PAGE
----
In my wanderings around various blogs, it has struck me how varied people can be in welcoming, defending, and rejecting comments from people who hold different views on the subjects being posted. Me, I tend to hang about LDS blogs, more specifically feminist or womens issues blogs. The alternatives in LDS blogs tend to be those that spend a lot of time doing deep analysis; where points are made with many obscure book references and arguments that are themselves philosophy student dissertations. I can (and occasionally do) read those kinds of blogs, but dont feel confident enough in my own abilities to articulate my point of view to participate in the discussions. That’s probably why I have this blog, even if it is rarely read.
In any case, back to the subject.
A blog, like a congregation, a town, or any other grouping of people, is filled with people of vast differences in knowledge and opinions. As such, you can get quite a range of comments for and against any part of your posting, especially as the subject you’ve written becomes more controversial. Some lay in wait to demean and debunk any opinion supportive of the LDS Church, some look for points to affirm or deny on their own merit, some read to try and learn more about a subject, and some are on the defensive for anything that might be construed as attacking their choices or beliefs. For moderators, it can be difficult to define a line of what is acceptable and what is not.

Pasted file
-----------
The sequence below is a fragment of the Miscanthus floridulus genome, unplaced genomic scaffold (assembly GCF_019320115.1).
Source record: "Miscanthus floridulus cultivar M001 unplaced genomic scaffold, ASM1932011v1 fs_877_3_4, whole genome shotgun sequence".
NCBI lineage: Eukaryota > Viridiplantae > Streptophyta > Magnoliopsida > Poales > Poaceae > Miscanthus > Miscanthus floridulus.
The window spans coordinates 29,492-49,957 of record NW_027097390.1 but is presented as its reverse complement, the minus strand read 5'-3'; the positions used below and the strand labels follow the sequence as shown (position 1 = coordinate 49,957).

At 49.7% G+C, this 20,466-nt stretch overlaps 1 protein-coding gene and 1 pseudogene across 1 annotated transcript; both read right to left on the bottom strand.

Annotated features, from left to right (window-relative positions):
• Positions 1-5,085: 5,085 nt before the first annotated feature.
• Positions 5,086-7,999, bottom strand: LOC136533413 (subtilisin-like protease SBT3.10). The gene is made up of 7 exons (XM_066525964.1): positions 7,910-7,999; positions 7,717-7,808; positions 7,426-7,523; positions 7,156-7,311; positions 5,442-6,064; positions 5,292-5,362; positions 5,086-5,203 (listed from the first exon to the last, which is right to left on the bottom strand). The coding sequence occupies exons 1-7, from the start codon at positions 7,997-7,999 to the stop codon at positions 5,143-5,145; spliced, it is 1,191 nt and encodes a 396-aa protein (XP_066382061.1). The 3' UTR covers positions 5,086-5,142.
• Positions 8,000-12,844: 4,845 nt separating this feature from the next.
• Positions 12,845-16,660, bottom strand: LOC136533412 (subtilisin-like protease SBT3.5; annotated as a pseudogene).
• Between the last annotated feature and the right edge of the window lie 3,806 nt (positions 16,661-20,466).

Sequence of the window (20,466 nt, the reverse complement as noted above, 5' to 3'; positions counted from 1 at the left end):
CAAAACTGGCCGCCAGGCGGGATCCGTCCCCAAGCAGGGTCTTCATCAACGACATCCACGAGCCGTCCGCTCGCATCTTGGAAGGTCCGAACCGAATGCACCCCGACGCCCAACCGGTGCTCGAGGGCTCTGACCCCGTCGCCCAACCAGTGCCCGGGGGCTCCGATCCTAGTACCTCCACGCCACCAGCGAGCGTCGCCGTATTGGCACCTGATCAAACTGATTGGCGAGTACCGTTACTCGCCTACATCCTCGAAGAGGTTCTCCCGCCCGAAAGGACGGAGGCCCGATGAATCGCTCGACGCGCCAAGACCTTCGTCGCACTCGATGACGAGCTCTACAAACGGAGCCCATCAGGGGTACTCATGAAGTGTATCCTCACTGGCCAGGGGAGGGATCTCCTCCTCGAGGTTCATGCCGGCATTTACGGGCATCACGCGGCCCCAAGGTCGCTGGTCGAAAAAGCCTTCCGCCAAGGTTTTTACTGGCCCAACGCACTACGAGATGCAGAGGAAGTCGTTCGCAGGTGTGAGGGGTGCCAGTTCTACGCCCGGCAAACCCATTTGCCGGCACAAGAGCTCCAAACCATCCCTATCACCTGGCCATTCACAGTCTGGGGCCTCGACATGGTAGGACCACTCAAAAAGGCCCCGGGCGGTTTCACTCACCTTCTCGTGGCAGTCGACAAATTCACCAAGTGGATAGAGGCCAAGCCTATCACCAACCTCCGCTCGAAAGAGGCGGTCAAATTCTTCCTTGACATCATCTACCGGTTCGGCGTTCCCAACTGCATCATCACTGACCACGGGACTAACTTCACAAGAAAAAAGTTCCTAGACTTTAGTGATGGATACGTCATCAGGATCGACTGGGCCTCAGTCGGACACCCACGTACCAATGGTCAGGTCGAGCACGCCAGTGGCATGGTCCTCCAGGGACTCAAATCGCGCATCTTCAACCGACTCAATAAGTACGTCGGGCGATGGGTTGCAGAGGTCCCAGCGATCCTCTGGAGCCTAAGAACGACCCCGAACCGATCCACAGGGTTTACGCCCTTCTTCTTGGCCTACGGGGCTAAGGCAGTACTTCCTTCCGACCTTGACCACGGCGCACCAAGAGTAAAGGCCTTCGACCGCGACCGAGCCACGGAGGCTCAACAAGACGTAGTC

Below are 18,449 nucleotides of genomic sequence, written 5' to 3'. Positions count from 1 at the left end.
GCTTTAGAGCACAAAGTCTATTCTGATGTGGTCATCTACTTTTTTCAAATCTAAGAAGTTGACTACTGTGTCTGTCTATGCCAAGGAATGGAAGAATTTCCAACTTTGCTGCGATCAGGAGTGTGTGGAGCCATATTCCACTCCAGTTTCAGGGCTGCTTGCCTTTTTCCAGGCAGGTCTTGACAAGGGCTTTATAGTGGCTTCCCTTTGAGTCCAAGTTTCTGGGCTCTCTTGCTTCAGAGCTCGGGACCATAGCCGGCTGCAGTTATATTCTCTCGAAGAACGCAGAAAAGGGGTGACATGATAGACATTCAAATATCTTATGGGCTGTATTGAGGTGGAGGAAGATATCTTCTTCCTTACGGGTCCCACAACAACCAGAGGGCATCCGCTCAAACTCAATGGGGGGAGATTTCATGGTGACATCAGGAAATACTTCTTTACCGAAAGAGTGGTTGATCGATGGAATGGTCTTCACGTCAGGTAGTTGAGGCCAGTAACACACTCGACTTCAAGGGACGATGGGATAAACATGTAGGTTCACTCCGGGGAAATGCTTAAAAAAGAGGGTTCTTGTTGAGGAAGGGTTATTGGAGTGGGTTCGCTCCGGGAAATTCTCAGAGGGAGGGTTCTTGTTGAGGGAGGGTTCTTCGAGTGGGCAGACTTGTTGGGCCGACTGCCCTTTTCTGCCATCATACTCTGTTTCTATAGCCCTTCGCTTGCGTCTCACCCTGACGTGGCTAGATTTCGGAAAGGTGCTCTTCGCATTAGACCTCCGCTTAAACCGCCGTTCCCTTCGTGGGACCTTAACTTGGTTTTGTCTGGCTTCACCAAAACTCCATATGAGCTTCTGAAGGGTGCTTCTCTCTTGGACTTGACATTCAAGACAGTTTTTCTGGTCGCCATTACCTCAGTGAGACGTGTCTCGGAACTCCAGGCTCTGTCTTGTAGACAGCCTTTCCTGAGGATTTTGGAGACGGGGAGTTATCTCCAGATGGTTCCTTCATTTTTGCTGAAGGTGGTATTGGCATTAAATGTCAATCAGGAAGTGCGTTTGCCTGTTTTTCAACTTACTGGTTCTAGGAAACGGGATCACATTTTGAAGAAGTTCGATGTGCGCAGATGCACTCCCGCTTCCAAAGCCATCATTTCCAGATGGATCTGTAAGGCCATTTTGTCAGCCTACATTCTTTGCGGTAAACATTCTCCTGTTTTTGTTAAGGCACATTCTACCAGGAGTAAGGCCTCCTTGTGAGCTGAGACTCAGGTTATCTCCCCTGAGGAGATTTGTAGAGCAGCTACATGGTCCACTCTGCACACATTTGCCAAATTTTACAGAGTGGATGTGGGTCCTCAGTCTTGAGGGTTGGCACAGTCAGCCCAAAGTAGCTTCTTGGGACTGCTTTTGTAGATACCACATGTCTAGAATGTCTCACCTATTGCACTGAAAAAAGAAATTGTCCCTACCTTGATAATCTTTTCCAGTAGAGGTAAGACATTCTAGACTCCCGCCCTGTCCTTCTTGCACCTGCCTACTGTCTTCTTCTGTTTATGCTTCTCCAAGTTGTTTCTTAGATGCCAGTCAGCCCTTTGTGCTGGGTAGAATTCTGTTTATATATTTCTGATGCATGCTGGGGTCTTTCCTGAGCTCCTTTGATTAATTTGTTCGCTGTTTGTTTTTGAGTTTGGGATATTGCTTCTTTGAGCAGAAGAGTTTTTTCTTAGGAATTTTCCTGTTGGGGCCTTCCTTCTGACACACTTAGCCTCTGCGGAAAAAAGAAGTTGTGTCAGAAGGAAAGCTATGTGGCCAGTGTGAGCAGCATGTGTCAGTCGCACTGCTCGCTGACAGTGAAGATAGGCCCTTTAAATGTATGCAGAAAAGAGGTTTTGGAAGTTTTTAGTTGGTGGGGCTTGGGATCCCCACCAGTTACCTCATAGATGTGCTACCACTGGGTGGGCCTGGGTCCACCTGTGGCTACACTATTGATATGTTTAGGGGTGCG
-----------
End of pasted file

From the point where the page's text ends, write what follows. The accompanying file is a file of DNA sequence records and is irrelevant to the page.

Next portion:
My personal preference for comments are those that speak of a persons own experience and opinions, without disparaging or demeaning the experiences and opinions of others. This does not mean that opinions or doctrines cannot be defended, but that it should be done in simplicity, stating belief and leaving it at that. Spending time going back and forth with someone who will not listen is useless. Using insults (no matter how thinly veiled or claiming to only be insulting the rationale of a subject) promotes less dialogue, not more. You’re welcome to take umberage at what is said, but to demean and demand that the person no longer comment is counterproductive. As you restrict the opinions and knowledge of others around you, your own opportunites to learn diminish.
So share, please. For or against, part or all, it matters not. The idea is to learn and grow together, no matter what we bring, no matter what we know.